As Suntory Hall is rated among the world's most prestigious concert venues, not only because of its superb acoustics but also because many great artistes have appeared there, one naturally expects superlative performances on its stage.
I was not disappointed at last Saturday's ChildAid Asia Tokyo 2014 concert at Suntory Hall, which featured young talents from Japan, Singapore, Malaysia and Indonesia.
I had heard that many of them are outstanding soloists, but little did I realise how good they are.
At this Singapore-inspired charity event, the performances were of the highest calibre.
Japanese Asami Wada, all of 14 and radiant in her deep red gown, gave a stunning rendition of Milstein's Paganiniana, an eight-minute long virtuosic piece for the violin. She had also performed at the Dec 2011 ChildAid concert in Singapore.
Perhaps the highlight of the first half of the concert was a beautiful performance of the third movement of Mozart's concerto for two pianos K.365 by Singapore pianist Pung Rae Yue, 10, and Japanese pianist Ryuhi Arai, who is just a year older.
Concluding the first half was a performance by Singapore cellist Aoden Teo, 11, who gave a masterly account of Martinu's Rossini Variations.
This year's concert, the third in the series, also saw some unusual musical collaborations between modern and traditional instruments.
The second half of the concert featured a trio comprising 16-year-old Rei Nakajima on the shakuhachi - a Japanese flute played vertically like a recorder - Asuto Kitamura, 17, on the piano and Goh Wen Chih, 13, from Malaysia on the cello, playing a piece called Exuberance of Blooming Flowers.
In another unusual partnership, Yuji Suzuki, 17, played the Tsugaru-shamisen, a three-stringed Japanese instrument, while Julio Josua Letik from Indonesia drew sensuous sounds from the sasando, a traditional plucked instrument from West Timor.
Incidentally, Suzuki has won many prizes in national Tsugaru-shamisen competitions and is already considered a master of his instrument.
Giving young musicians like him a platform to be heard is not the only aim of ChildAid concerts.
"Through this, both the stage work and the rehearsals, the child-performer learns the meaning of teamwork, discipline, passion and compassion," said Mr Jeremiah Choy, show director for ChildAid Singapore.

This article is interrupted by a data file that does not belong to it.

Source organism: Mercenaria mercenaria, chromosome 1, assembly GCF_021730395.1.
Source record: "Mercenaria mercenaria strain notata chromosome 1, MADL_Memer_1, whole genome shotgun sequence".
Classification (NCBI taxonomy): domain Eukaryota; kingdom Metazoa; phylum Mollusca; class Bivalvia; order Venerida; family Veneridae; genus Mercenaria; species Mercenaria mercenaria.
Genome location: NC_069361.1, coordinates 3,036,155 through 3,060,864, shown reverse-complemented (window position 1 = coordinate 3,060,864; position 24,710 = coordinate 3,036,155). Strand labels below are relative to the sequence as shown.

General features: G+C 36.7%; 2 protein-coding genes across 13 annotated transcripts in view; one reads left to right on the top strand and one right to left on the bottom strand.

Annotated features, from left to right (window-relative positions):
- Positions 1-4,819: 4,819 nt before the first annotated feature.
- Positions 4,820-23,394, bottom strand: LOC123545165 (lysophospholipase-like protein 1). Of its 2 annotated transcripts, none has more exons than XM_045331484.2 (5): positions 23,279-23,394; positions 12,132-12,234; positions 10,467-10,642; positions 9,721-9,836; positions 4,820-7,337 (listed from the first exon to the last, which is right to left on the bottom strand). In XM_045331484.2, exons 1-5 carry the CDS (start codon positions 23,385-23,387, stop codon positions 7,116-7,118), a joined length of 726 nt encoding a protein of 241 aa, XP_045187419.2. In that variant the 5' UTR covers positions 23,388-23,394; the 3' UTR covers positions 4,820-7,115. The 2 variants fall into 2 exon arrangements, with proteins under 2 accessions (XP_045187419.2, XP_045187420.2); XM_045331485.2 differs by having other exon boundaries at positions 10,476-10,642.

"It is also an opportunity to work with and collaborate with other talented performers, understanding the Importance of sharing, caring, giving and receiving," said Mr Choy, who acted as consultant and collaborator for the event.
The main organiser of the concert was non-profit organisation Little Creators, whose association with Singapore goes back several years.
Little Creators was established in 2007 and has supported over 500 children and orphans through its arts activities and cultural exchanges with Singapore.
As a result of its interaction with ChildAid Singapore, Little Creators adopted the ChildAid concept and eventually launched the inaugural concert of ChildAid Asia Tokyo in Jan 2011 with over 100 participants from Japan and Singapore.
A second concert was staged in 2013, again with the participation of Singapore.
This year, the concert added two more countries, Malaysia and Indonesia. Although both sent only one performer each, their participation is expected to increase in future.
Speaking about her aspirations for ChildAid Asia, Little Creators founder and director Kyoko Hasegawa said: "We hope to form a network among children in Asia and to get them to think about how they can help others."
"Children who are blessed with artistic talent will learn to help children who live in less favourable environments," she added.
Ms Hasegawa said her organisation has not had time to tally up the donations from last Saturday's concert.
But the money will be used to finance singing, drama and art workshops that Little Creators conducts for children at children's homes in the hope that it will give them a stepping stone to a brighter future.
Before leaving for home on Jan 12, the Singapore contingent visited Shakujii Gakuen orphanage, one of the facilities supported by Little Creators, for a two-hour programme of cultural exchange.
Some of the Singapore children were also able to renew friendships with children at the orphanage whom they had met at previous ChildAid concerts.
"Watching the children interact, I felt they were already beginning to network with each other," Ms Hasegawa told The Straits Times.
A report of last Saturday's concert would not be complete without mentioning the choral group from CHIJ Kellock and the dance group from CHIJ Katong, who made up the bulk of the 53-strong Singapore contingent.
The CHIJ Kellock chorus not only sang a fine medley of Singapore songs but also deftly accompanied singer Rino Kanai, 8, who performed two of her own compositions, and Momoko Yaguchi, 13, who sang two children's songs.
In the second half, the audience was also treated to the angelic voice of Singaporean classical vocalist Corey Koh, 11, who performed the song "Se" from the movie Cinema Paradiso with another Singaporean vocalist Ananya Diddapur, 13.
Only three weeks ago, Corey took part in an international talent competition at New York's Carnegie Hall, another world-famous concert venue, where he bagged two first prizes in the folk and traditional categories plus a second prize for musical theatre.
Before the concert last Saturday, I had not known what to expect from our young talents. Having seen and heard them, I now cannot wait to do so again.
Perhaps there will be a fourth Tokyo edition next year, or the year after, where they will return to wow audiences once more and also to strengthen the budding Asian children's network.